Presentation on theme: "DeClutter Your Collection Tips for Weeding Library Collections Becky Heil Consultant, SE District,"— Presentation transcript:
DeClutter Your Collection Tips for Weeding Library Collections Becky Heil firstname.lastname@example.org Consultant, SE District, email@example.com Iowa Library Services President Association for Rural & Small Libraries
"...Weeding out requires more knowledge, forethought and power of discrimination than is ordinarily brought to bear in the selection of books." Thomas Aldred, Book Selection and Rejection (March 1901) "I know no rules for discarding that eliminate possibility of error. We all make mistakes but most of these mistakes I am convinced stand on the shelves." Gladys Allison, Suggestions on Discarding (December 1938) “Next to emptying the outdoor bookdrop on cold and snowy days, weeding is the most undesirable job in the library. It is also one of the most important.” Will Manley, “The Manley Arts,” Booklist (March 1, 1996) “A good library collection is like a good haircut. It’s not what you cut—it’s what you leave.” Anne Felix, Grand Prairie (Texas)
WHY DON’T YOU WEED? It’s sacrilege to throw out a book It makes me look bad, if I weed a book I selected Someone may want it someday I don’t know how I don’t have time Something is better than nothing Books are lost/stolen every day It might be worth something It seems arbitrary, unstructured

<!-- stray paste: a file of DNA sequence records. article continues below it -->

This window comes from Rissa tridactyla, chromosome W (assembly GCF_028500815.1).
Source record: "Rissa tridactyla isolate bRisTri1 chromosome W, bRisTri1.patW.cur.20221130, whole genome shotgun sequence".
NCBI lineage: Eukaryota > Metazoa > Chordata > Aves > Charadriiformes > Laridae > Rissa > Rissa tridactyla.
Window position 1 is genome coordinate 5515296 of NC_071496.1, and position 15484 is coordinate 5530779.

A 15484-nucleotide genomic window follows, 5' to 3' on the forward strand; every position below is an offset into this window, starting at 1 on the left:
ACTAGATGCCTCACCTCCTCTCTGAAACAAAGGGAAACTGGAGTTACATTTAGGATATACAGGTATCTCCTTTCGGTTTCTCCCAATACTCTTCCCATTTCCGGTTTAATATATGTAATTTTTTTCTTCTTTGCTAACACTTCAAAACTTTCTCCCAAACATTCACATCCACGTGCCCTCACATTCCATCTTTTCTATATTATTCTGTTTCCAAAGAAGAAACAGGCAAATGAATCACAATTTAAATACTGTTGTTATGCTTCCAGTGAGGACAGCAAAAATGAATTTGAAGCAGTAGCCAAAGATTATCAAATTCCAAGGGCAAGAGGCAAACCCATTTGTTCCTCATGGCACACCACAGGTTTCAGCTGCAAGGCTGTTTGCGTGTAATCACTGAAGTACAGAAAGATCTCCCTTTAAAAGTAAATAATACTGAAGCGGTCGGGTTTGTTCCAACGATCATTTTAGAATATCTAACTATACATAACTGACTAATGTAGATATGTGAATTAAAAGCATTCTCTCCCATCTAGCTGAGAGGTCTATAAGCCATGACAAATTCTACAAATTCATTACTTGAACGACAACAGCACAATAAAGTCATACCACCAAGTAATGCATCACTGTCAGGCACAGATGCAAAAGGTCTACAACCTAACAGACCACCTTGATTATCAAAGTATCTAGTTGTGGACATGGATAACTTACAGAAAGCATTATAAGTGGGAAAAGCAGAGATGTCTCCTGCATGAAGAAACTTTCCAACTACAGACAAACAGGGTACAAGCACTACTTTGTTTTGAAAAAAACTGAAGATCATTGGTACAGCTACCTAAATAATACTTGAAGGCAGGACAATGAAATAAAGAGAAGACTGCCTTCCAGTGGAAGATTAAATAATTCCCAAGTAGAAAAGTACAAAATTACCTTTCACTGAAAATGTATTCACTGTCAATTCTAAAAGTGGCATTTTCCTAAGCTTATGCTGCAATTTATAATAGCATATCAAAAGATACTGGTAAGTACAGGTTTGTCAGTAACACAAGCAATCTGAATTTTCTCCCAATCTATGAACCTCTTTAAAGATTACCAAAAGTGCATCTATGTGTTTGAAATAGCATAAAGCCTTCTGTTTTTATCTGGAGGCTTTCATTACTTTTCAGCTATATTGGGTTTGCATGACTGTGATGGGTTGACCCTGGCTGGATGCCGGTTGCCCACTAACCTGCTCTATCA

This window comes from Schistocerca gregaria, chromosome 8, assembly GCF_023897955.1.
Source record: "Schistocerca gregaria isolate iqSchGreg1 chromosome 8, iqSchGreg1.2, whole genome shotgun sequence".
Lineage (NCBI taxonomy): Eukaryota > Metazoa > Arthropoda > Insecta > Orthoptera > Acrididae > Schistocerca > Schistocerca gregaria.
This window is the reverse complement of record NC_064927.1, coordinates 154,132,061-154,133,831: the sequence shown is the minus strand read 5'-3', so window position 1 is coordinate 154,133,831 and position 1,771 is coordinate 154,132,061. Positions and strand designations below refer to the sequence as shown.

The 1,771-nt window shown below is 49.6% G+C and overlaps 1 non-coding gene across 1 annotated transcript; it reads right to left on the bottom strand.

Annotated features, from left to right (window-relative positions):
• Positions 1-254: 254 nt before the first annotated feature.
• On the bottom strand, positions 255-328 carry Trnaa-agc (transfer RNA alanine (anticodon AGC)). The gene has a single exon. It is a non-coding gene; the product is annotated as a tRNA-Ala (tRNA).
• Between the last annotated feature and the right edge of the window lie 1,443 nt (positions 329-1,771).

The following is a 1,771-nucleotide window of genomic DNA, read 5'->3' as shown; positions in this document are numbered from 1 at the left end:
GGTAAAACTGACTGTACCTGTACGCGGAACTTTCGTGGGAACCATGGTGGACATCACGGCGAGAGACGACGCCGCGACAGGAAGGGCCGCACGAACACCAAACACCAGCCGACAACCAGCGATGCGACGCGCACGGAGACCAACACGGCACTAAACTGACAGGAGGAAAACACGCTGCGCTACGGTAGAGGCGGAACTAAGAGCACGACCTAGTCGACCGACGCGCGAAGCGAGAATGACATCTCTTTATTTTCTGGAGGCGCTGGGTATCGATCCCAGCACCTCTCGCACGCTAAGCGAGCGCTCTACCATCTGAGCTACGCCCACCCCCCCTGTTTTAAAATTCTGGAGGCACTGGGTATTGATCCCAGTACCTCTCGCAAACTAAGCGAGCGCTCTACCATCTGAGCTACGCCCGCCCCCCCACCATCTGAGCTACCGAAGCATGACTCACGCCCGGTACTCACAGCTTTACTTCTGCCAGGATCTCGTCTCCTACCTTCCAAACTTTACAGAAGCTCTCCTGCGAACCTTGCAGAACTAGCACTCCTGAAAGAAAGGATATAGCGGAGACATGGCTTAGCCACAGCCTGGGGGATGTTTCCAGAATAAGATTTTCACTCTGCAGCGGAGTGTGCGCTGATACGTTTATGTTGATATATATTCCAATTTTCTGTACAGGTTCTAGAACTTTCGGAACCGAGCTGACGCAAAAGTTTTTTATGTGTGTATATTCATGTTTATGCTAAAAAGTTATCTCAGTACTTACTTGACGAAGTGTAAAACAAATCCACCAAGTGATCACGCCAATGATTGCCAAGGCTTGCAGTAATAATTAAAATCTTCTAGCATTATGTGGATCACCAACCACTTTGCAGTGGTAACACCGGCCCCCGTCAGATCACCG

WHY SHOULD WE WEED? Relevance - inaccurate, bias, sexist or racist
Currency -outdated info WHY SHOULD WE WEED? Someday, man might go to the moon.
WHY SHOULD WE WEED? Appeal -users want clean, attractive books
WHY SHOULD WE WEED? Circulation -small, but useful just makes good sense
WHY SHOULD WE WEED? Accessibility -it is easier for people to find what they want
WHY SHOULD WE WEED? Space -you can’t keep everything -need space for other things (programs, seating, computers, etc)
WHY SHOULD WE WEED? Cost -save your patron’s time
WHY SHOULD WE WEED? Collection Development -can see collection needs -constant feedback CIRCULATION
WHY SHOULD WE WEED? “They said so” -minimum of 3%
WHAT DO WE HOPE TO ACCOMPLISH? A BETTER COLLECTION! 1. Removal of materials that are dated or inaccurate 2. Retention or relocation of materials that are most useful to the public 3. Improved access to the collection 4. Retention of items of historical significance 5. Gives you good data for future collection development
IF…… Milk is curdled, outdated and lumpy would you… Keep it because you don’t know when you might get to the store? Give it to a neighbor to keep in her house? Keep it because otherwise the refrigerator would be empty? Donate it to a food pantry for hungry children?